4.7. NK Degranulation Assay (CD107a Assay)

Far red fluorescent (CellVue Claret Far Red Fluorescent Cell Linker Kit; Sigma-Aldrich)-labeled NK cells were incubated with equal number of target cells at 37 °C for 60 min. Following the culture, cell mixture was stained with PE-conjugated CD107a antibody (eBioscience). Samples were subjected to CytoFLEX flow cytometry and results were analyzed using CytExpert. To determine the CD107a expression of NK cells, the CD107a positive rate of fluorescent-labeled NK cells was analyzed.

4.8. Ligand Complex-Based Adhesion Assay (LC-AA)

The LC-AA was performed according to a modified version of previous research [43,44]. Basic buffer for all incubation is PBS containing 0.5% BSA, supplemented with or without cations (1 mM CaCl2 and 2 mM MgCl2). The ICAM-1-Fc complexes were prepared by mixing 50 μg/mL recombinant human ICAM-1-Fc chimera (R&D Systems, Minneapolis, MN, USA) and F(ab)2 fragment of goat anti-human Fcγ fragment specific (40 μg/mL PE-labeled; Jason Immuno-Research, West Grove, PA, USA) in buffer without cations for 16 h at 4 °C. As a negative control, CD99-Fc was used instead of ICAM-1-Fc. For the target activation for three examined NK cell lines, each was incubated with 5(6)-Carboxyfluorescein diacetate N-succinimidyl ester (CFSE; Sigma-Aldrich)-labeled target leukemia cells, at E:T ratio of 1:1 for 30 min at 37 °C. The cell mixture was incubated for 10 min with 1 μg/mL of 2B4 (Invitrogen; clone C1.7) or isotype control. After washing, cells were resuspended in buffer for addition of ICAM-1-Fc complexes (dilution 1:20) before being transferred to 37 °C incubator for 15 min. Cells were fixed by adding warm (37 °C) paraformaldehyde to a final concentration of 2%. After 5 min, fixation was stop by adding ice-cold buffer, then the cells were pelleted and analyzed on CytoFLEX and FlowJo software. The LFA-1 binding capacity was detected for the bound ICAM-1-PE on NK cell lines (CFSEneg population).

Supplementary Materials

The following are available online at https://www.mdpi.com/1422-0067/19/4/1073/s1.

Acknowledgments

This work was supported by the Ministry of Science and Technology, Taiwan (103-2320-B-010-037-MY3, 105-2314-B-075-062-MY2, and 106-2320-B-010-034) and Yen Tjing Ling Medical Foundation (CI-106-25) to Yuh-Ching Twu, and Tsuei-Chu Mong Merit Scholarship (30419007) to Chin-Han Huang and Ting-Hsi Fan. We greatly thank Ting-Cheng Su for providing valuable comments.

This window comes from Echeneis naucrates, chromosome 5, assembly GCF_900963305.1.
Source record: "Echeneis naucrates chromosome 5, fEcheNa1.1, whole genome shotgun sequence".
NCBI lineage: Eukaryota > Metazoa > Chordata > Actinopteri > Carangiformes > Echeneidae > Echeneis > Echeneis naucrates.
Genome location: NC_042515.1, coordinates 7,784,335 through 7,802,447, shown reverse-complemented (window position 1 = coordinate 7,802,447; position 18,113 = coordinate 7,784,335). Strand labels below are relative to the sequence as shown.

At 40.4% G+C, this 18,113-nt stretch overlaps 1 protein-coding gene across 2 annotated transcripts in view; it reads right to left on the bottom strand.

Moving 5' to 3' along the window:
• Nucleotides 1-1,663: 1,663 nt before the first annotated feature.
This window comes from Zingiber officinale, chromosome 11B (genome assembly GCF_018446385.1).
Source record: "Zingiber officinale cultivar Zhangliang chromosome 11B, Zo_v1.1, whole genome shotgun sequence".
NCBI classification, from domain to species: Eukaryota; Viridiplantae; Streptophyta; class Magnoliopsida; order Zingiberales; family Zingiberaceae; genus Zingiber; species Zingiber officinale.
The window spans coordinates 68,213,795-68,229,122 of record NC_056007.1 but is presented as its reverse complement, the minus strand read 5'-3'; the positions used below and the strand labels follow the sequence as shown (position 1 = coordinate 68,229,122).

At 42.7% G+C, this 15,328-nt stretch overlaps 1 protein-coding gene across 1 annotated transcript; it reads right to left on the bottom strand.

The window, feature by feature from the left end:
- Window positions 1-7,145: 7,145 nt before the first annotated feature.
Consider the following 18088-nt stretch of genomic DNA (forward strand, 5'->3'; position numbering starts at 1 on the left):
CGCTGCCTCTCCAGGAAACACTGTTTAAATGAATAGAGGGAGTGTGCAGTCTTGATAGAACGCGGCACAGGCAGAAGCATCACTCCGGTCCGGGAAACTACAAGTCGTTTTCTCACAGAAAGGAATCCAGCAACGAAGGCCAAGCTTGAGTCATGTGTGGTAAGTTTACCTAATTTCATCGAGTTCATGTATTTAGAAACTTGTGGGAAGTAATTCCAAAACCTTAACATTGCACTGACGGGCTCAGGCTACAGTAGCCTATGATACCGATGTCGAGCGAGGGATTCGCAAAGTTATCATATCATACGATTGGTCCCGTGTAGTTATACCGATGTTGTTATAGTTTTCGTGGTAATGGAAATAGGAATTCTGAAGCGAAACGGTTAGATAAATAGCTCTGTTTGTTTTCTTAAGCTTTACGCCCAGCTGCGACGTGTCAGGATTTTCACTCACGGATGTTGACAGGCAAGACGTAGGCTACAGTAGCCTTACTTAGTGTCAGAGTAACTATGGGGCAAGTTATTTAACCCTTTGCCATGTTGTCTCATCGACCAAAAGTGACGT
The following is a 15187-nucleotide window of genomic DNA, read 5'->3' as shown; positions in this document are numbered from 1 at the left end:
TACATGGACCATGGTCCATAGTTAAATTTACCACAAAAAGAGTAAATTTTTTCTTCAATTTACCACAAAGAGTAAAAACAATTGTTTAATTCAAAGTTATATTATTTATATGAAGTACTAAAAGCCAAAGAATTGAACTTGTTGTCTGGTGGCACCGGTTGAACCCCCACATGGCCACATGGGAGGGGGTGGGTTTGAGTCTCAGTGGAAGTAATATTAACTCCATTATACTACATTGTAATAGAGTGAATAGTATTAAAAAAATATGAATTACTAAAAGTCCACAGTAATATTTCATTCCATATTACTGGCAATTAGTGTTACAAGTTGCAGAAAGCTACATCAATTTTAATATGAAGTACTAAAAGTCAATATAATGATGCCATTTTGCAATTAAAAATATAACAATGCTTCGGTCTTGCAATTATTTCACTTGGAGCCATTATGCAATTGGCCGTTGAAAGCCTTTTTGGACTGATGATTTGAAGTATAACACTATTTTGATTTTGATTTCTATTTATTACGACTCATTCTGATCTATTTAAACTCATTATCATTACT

Authors Contributions

Yuh-Ching Twu designed the experiments, analyzed and interpreted data, and wrote the manuscript. Yi-Jen Liao and Tzeon-Jye Chiou analyzed and interpreted data. Chin-Han Huang, Ting-Hsi Fan, and Yen-Hsi Lin performed the research and analyzed the data.

Conflicts of Interest

The authors declare no conflict of interest.

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Figure 1. Comparisons of the cytotoxicity between NK-92MI and NK-92MI-S against four leukemia cell lines. K-562 (A); MEG-01 (B); Raji (C); and THP-1 (D) were tested for their sensitivity to NK lysis by using Non-Radioactive Cytotoxicity Assay at different effector:target (E:T) ratios, as indicated. The results were representative of three experiments. Data are presented as mean ± SD of triplicates. * p < 0.05, *** p < 0.001, Student’s t test.
Figure 1. Comparisons of the cytotoxicity between NK-92MI and NK-92MI-S against four leukemia cell lines. K-562 (A); MEG-01 (B); Raji (C); and THP-1 (D) were tested for their sensitivity to NK lysis by using Non-Radioactive Cytotoxicity Assay at different effector:target (E:T) ratios, as indicated. The results were representative of three experiments. Data are presented as mean ± SD of triplicates. * p < 0.05, *** p < 0.001, Student’s t test.
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Figure 2. Comparison of NK cell properties between NK-92MI and NK-92MI-S cells. Flow cytometric analyses for the presence of NK activating receptors (A); inhibitory receptor (B); cytotoxic-related proteins (C); and inhibitory Siglec receptors (D) of the NK cells. The open and shaded area represented the results obtained from cells incubated with indicated antibodies and isotype control. The results shown were representative of three independent experiments. The numbers shown in (D) represent the cytotoxicity as a percentage against Raji by using CytoTox96 Non-Radioactive Cytotoxicity Assay Kit.